If you care for both a guinea pig and hamster, you may wonder if they would make good friends to each other. Hamsters and guinea pigs might seem similar in some aspects. But should you house guinea pigs and hamsters together in the same cage? While it might at first seem a bright idea to some, here’s why this long-time animal nurturer and pet parent says “absolutely not!”
Dietary needs differ significantly. While there may be some similarities since both animals are in the rodent family, what they need to much on all day is not exactly the same. Some selections, such as carrots, are the same. But others are very different. Also, the makeup of hamster food differs from that of guinea pig food. If both foods are available in the cage, there is no telling which each animal will pick. This could cause nutritional deficiencies, as well as overdoses or exposure to harmful food for either animal. Neither should eat the other’s food. But they likely will if available.
Territorial habits may cause difficulties. Both animals like to claim their space and do what they please with it. Many hamster breeds are extremely territorial. Most cannot even be housed with other hamsters due to this issue. Just imagine what they will think and do when something big (and possibly scary) moves into their house. It’s not going to be very nice. Your hamster might simply hiss at the guinea pig and hide. The guinea pig may let out some squeaks of warning. On the other hand, either could react badly as well. Both animals like to kick and bite when they get upset, especially over their territories.
Unfair match-up plays a role. Remember that guinea pigs are much larger than hamsters. Even though guinea pigs are more docile, the do still have sharp teeth. Neither of these animals is carnivorous. However, if your guinea pig is bitten by the hamster or otherwise threatened, there is no competition. A guinea pig’s size immediately gives him the advantage. Housing hamsters and guinea pigs together is a very unfair mix. Take a look at your hamster’s teeth. Yes, they are sharp. But also glance at your guinea pig’s teeth. There should be no question at all who would win in a showdown.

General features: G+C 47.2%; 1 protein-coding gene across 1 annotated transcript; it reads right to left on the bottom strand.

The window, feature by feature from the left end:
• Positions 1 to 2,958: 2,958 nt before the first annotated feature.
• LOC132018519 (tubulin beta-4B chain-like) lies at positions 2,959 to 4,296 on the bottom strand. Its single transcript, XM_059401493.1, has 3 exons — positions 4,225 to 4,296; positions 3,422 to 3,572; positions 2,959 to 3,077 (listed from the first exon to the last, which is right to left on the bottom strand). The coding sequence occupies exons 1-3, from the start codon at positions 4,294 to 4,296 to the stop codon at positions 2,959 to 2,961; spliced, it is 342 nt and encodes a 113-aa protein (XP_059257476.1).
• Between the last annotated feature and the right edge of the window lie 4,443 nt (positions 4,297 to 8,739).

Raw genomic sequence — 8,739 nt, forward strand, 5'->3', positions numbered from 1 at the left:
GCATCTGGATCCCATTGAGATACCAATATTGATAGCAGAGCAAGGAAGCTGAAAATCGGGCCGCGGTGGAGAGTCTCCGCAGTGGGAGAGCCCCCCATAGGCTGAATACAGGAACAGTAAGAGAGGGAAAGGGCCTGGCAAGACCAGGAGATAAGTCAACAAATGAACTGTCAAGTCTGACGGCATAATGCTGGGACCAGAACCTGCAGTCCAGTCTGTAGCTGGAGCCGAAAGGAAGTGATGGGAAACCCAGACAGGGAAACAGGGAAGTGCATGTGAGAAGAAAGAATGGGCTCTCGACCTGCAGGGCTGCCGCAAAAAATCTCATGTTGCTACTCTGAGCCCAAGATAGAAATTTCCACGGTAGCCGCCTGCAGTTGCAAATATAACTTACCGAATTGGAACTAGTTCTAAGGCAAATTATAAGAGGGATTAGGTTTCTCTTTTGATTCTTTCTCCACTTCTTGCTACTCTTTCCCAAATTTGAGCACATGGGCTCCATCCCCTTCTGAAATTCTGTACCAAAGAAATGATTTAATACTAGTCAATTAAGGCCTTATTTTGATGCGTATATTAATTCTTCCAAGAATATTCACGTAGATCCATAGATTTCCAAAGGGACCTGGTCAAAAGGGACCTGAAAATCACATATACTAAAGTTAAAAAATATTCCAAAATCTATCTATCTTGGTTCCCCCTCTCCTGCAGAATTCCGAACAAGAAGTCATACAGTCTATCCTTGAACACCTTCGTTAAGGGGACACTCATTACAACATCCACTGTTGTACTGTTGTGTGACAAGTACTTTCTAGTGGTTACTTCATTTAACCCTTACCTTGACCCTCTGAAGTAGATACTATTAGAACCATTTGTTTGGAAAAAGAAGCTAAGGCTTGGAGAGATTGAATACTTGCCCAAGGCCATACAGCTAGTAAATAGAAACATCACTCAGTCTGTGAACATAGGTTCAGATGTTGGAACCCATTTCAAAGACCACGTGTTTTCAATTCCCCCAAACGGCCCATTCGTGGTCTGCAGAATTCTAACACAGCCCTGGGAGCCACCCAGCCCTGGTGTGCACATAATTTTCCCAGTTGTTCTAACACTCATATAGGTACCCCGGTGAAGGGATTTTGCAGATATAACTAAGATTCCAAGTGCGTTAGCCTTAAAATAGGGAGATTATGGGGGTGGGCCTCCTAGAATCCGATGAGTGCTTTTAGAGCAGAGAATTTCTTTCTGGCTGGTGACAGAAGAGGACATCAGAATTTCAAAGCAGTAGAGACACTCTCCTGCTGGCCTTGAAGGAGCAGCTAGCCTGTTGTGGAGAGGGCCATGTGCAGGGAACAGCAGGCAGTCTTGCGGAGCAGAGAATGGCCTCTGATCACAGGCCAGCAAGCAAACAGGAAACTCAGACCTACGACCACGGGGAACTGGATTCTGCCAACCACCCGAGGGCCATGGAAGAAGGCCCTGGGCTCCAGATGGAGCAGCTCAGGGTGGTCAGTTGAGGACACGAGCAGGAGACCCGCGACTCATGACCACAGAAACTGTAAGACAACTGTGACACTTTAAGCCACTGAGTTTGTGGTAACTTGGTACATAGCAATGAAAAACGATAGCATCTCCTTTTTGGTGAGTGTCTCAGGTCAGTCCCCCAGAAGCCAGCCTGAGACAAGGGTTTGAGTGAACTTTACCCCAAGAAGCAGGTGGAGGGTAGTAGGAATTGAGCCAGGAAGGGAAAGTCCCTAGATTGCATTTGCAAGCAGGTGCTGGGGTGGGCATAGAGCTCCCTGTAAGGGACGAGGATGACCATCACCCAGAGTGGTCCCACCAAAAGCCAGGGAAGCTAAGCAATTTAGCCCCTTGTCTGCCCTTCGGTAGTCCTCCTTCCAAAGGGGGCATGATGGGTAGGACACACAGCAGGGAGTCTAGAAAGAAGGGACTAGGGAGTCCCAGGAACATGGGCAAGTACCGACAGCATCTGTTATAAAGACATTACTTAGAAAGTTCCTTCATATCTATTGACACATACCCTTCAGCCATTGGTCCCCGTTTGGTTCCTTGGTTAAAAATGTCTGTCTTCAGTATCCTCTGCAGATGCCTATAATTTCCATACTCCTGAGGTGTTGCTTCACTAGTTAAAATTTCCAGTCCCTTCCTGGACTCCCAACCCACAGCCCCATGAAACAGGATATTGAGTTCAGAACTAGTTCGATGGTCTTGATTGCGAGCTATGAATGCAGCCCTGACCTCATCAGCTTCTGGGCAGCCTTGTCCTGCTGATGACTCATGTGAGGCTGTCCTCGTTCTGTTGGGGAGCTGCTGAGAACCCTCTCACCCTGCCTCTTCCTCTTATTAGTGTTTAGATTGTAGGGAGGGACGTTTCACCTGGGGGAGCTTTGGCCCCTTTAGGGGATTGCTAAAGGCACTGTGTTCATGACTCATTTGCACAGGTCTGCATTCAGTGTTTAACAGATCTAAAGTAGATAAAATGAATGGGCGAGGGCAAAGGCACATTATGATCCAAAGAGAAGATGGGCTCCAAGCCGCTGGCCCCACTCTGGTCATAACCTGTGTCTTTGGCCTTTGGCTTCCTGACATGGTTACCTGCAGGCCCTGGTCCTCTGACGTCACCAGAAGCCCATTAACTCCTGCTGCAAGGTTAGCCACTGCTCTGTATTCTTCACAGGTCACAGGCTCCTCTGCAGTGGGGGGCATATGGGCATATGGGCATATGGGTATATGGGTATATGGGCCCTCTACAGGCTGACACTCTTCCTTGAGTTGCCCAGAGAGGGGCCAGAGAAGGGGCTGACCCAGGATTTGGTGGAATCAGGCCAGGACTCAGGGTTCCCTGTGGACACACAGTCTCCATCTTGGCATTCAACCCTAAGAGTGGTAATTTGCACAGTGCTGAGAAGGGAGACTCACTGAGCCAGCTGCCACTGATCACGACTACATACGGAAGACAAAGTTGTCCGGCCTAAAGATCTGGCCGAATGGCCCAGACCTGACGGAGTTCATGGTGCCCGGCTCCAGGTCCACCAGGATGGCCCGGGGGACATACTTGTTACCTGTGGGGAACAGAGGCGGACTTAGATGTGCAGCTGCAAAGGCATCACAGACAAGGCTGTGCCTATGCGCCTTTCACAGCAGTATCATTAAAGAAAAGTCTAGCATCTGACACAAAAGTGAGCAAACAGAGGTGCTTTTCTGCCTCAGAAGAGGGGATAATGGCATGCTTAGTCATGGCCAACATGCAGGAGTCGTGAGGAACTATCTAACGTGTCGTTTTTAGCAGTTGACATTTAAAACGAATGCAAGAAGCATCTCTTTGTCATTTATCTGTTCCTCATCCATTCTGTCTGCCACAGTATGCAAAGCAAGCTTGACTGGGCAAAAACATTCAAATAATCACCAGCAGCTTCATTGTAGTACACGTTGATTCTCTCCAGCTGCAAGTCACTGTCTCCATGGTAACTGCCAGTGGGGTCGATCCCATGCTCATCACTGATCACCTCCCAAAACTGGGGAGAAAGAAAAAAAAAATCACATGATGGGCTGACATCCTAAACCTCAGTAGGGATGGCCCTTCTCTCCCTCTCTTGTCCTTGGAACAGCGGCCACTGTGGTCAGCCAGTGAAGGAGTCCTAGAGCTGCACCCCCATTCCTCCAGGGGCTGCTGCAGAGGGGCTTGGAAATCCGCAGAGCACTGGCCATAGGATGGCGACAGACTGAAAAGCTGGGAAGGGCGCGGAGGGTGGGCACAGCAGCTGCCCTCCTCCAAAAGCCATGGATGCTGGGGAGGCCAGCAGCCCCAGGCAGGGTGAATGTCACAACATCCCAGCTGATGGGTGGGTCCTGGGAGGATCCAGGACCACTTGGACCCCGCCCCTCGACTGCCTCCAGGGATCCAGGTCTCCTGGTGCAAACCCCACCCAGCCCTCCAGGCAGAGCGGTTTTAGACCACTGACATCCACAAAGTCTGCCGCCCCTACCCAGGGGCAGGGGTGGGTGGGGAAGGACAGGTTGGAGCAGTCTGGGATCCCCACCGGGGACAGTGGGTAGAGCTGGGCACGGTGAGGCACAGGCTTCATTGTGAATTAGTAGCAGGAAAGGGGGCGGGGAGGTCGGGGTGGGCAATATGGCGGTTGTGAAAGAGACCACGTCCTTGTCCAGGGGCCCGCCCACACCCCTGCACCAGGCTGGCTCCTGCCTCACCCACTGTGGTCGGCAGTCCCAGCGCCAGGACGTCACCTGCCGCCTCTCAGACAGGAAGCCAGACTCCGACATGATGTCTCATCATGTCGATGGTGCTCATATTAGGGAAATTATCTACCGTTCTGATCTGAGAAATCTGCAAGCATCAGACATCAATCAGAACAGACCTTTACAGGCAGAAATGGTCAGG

Different cage needs can pose a problem. The bar spacing of hamster and guinea pig cages are not equal. Guinea pig cages have much wider spacing, from which hamsters can easily escape. They love climbing. Because of that, someone might opt to put both animals in a hamster cage instead. Think again. Hamster cages are not large enough for guinea pigs at all. On top of that, they are not built for guinea pigs, who may escape. What about a large aquarium? Even if you house these animals together in an aquarium or other cage that can contain both, there are still all of the other factors mentioned.
Varying behavioral instincts can spell trouble. Many hamsters are nocturnal creatures. This means they are active mostly at night and will be sleeping much of the day. Guinea pigs, on the other hand, are diurnal. This means that when your guinea pig is running around squeaking up a storm, it will interfere with your hamster’s sleeping time. The same goes in reverse. It’s doubtful the guinea pig will appreciate a hamster rooting around his area when he’s trying to sleep. Also, each animal likes to keep special areas for everything in their cages. If these areas conflict (for instance, the hamster tries to store food where the guinea pig wants to sleep), that could create a serious problem.
More from Lyn:
Helping Kids Care for Their First Hamster
Do Guinea Pigs Purr? What Does it Mean?
What Does it Mean when Hamsters Are Hissing?
ASPCA; “Guinea Pig Care”
ASPCA; “Hamster Care”